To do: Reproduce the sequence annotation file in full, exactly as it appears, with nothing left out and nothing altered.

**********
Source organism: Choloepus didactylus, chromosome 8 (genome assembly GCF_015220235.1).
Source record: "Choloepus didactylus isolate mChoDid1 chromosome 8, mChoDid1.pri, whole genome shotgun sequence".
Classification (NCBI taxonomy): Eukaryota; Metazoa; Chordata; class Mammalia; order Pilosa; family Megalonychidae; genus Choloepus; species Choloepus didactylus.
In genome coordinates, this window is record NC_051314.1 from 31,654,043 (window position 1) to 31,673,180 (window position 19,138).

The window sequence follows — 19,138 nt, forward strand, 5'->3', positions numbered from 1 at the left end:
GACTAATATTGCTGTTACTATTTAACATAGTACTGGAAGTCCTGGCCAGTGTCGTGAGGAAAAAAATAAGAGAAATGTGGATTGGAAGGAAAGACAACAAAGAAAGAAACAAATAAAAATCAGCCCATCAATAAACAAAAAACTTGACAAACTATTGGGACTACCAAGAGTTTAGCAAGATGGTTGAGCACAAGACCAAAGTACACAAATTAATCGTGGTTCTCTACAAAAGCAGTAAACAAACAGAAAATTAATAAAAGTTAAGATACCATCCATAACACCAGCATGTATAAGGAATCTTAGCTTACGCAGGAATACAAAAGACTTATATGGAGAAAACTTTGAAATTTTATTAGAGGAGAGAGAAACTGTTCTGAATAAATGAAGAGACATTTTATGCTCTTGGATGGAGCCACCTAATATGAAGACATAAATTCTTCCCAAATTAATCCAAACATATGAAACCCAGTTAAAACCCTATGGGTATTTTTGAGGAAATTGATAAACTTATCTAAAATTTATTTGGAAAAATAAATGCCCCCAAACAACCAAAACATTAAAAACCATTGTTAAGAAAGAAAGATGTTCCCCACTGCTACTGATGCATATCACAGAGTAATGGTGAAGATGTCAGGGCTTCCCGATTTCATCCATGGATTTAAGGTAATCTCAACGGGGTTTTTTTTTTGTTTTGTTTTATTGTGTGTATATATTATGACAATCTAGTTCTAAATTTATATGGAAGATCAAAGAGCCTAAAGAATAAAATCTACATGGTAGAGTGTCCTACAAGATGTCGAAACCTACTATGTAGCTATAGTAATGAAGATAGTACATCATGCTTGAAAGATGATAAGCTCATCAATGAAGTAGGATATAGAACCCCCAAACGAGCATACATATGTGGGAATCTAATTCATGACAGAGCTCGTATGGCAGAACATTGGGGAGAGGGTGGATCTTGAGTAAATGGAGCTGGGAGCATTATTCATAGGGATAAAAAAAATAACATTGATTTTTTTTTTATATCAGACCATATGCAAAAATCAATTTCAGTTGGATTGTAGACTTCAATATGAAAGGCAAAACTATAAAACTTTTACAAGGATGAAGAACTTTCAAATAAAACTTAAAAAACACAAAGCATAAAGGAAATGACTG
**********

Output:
Source organism: Choloepus didactylus, chromosome 8 (genome assembly GCF_015220235.1).
Source record: "Choloepus didactylus isolate mChoDid1 chromosome 8, mChoDid1.pri, whole genome shotgun sequence".
Classification (NCBI taxonomy): Eukaryota; Metazoa; Chordata; class Mammalia; order Pilosa; family Megalonychidae; genus Choloepus; species Choloepus didactylus.
In genome coordinates, this window is record NC_051314.1 from 31,654,043 (window position 1) to 31,673,180 (window position 19,138).

The window sequence follows — 19,138 nt, forward strand, 5'->3', positions numbered from 1 at the left end:
GACTAATATTGCTGTTACTATTTAACATAGTACTGGAAGTCCTGGCCAGTGTCGTGAGGAAAAAAATAAGAGAAATGTGGATTGGAAGGAAAGACAACAAAGAAAGAAACAAATAAAAATCAGCCCATCAATAAACAAAAAACTTGACAAACTATTGGGACTACCAAGAGTTTAGCAAGATGGTTGAGCACAAGACCAAAGTACACAAATTAATCGTGGTTCTCTACAAAAGCAGTAAACAAACAGAAAATTAATAAAAGTTAAGATACCATCCATAACACCAGCATGTATAAGGAATCTTAGCTTACGCAGGAATACAAAAGACTTATATGGAGAAAACTTTGAAATTTTATTAGAGGAGAGAGAAACTGTTCTGAATAAATGAAGAGACATTTTATGCTCTTGGATGGAGCCACCTAATATGAAGACATAAATTCTTCCCAAATTAATCCAAACATATGAAACCCAGTTAAAACCCTATGGGTATTTTTGAGGAAATTGATAAACTTATCTAAAATTTATTTGGAAAAATAAATGCCCCCAAACAACCAAAACATTAAAAACCATTGTTAAGAAAGAAAGATGTTCCCCACTGCTACTGATGCATATCACAGAGTAATGGTGAAGATGTCAGGGCTTCCCGATTTCATCCATGGATTTAAGGTAATCTCAACGGGGTTTTTTTTTTGTTTTGTTTTATTGTGTGTATATATTATGACAATCTAGTTCTAAATTTATATGGAAGATCAAAGAGCCTAAAGAATAAAATCTACATGGTAGAGTGTCCTACAAGATGTCGAAACCTACTATGTAGCTATAGTAATGAAGATAGTACATCATGCTTGAAAGATGATAAGCTCATCAATGAAGTAGGATATAGAACCCCCAAACGAGCATACATATGTGGGAATCTAATTCATGACAGAGCTCGTATGGCAGAACATTGGGGAGAGGGTGGATCTTGAGTAAATGGAGCTGGGAGCATTATTCATAGGGATAAAAAAAATAACATTGATTTTTTTTTTATATCAGACCATATGCAAAAATCAATTTCAGTTGGATTGTAGACTTCAATATGAAAGGCAAAACTATAAAACTTTTACAAGGATGAAGAACTTTCAAATAAAACTTAAAAAACACAAAGCATAAAGGAAATGACTG